China and Inner Asia
Organized Panel Session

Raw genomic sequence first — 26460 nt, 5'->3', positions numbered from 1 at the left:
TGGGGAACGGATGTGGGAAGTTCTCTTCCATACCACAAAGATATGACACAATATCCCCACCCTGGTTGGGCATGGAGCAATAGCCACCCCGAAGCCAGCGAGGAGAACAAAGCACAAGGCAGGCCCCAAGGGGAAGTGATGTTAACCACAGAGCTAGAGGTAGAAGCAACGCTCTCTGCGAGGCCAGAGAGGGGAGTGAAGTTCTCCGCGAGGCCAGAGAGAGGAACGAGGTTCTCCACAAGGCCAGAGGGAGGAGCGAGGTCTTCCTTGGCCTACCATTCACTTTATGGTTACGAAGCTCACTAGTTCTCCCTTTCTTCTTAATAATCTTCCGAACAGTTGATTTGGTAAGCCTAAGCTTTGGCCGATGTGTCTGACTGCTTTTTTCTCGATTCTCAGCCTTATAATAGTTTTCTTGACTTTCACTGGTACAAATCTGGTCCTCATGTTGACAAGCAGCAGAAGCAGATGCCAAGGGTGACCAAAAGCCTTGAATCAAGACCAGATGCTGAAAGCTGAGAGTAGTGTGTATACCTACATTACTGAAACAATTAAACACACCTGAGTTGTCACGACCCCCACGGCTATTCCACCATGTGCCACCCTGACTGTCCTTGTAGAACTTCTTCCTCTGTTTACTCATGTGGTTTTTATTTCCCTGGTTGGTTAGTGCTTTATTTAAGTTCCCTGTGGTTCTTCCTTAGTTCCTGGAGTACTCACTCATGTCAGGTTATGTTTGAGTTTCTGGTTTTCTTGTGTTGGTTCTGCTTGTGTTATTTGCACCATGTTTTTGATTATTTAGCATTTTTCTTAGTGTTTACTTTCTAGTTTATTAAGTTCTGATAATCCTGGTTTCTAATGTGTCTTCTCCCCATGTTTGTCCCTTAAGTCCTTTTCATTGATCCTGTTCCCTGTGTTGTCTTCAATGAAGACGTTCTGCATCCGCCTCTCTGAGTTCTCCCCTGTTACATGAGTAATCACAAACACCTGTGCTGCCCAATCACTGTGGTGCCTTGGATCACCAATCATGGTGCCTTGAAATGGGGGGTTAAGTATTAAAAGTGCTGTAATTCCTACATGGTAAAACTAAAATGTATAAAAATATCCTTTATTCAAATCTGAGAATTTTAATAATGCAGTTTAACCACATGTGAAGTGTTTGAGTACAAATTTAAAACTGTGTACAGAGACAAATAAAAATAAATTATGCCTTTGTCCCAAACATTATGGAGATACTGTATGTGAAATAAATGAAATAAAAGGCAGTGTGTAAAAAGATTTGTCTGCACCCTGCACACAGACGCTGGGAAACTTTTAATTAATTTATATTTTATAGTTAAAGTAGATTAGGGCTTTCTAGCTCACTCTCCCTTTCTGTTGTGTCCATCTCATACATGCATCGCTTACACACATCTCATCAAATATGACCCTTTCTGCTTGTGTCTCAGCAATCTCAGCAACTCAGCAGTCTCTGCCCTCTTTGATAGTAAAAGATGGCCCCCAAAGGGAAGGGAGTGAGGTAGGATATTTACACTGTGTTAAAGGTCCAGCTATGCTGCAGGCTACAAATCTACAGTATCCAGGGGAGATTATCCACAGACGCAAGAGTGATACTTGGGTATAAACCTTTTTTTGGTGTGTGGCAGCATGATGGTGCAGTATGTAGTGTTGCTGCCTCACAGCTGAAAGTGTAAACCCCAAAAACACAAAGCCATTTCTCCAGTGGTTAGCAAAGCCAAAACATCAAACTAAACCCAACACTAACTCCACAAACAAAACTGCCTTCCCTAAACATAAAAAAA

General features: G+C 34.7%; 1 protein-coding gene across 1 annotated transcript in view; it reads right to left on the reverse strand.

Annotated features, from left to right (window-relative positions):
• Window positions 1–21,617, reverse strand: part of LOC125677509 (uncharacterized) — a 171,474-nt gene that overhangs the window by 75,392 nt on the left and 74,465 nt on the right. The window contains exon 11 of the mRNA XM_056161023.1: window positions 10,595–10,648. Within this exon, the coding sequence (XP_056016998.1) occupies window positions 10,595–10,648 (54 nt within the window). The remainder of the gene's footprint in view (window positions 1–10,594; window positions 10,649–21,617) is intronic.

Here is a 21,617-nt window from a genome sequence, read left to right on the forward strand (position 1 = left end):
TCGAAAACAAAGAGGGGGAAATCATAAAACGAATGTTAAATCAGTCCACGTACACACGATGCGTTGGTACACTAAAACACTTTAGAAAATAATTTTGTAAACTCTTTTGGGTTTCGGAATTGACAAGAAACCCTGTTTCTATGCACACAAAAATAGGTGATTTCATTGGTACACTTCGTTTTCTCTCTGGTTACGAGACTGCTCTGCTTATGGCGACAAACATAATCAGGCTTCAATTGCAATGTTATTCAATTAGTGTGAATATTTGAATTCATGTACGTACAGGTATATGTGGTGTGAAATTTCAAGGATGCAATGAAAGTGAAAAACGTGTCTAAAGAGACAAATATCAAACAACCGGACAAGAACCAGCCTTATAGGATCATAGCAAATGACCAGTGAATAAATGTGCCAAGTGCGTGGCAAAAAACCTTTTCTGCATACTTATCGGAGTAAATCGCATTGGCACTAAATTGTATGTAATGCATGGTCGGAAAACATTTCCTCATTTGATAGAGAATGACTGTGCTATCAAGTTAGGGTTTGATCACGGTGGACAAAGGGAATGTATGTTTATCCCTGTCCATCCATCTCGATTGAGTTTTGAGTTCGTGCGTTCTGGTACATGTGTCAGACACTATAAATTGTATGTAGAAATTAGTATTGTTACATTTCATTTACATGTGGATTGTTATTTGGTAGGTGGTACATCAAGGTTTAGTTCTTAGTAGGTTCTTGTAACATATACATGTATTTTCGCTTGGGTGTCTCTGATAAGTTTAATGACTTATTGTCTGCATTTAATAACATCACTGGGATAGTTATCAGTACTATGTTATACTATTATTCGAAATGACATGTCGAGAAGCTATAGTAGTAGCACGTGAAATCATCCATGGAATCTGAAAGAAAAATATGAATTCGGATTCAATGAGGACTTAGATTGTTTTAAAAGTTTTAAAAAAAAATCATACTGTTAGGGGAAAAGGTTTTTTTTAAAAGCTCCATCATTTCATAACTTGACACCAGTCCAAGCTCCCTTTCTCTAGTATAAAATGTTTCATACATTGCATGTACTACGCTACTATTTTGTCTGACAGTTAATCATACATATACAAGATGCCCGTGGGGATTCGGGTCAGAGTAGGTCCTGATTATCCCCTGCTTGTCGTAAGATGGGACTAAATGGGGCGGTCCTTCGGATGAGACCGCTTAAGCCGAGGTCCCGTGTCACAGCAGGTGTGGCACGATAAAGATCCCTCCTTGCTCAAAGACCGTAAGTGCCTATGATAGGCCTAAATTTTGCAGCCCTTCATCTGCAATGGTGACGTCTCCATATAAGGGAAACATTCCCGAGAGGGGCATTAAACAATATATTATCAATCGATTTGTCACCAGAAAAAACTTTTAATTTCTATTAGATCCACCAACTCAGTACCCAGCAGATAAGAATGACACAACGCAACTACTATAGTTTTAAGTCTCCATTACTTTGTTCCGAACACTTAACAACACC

This panel explores processes of envisioning in Tibetan cultural areas. Although scholars have often thought of visual perception as a passive, receptive experience, this panel explores vision as actively constituting processes of artistic production, ritual performance, meditative imagination, and textual interpretation. If we understand perception as bridging the external world of material objects and the internal world of language, culture, and imagination, we recognize vision as an active and malleable site where religious traditions can locate and theorize critical transformative processes. Demonstrating the importance of such visual processes across Tibetan traditions, this panel assembles four scholars who analyze diverse sources from the 9th–20th centuries, including ritual manuals, illustrated commentaries, painted ritual images, and pilgrimage diaries. Each of these papers reconstructs a specific context in which visual representations, both material and imagined, were generated and interpreted. Revealing the diverse ways in which visual culture can be engaged, these papers together demonstrate the active role of envisioned images as mediators between the material and immaterial, real and imagined, external and internal, and present and past. The diversity of subjects and practices addressed in these papers serves the panel’s singular goal of reinventing scholarly approaches to the visual culture of religion. Each paper isolates a critical way of thinking about active processes of envisioning and expands definitions of vision and visualization beyond ordinary, uncritical categories. The panel thus highlights new directions in the study of Tibetan visual culture and demonstrates the benefits of visually informed approaches.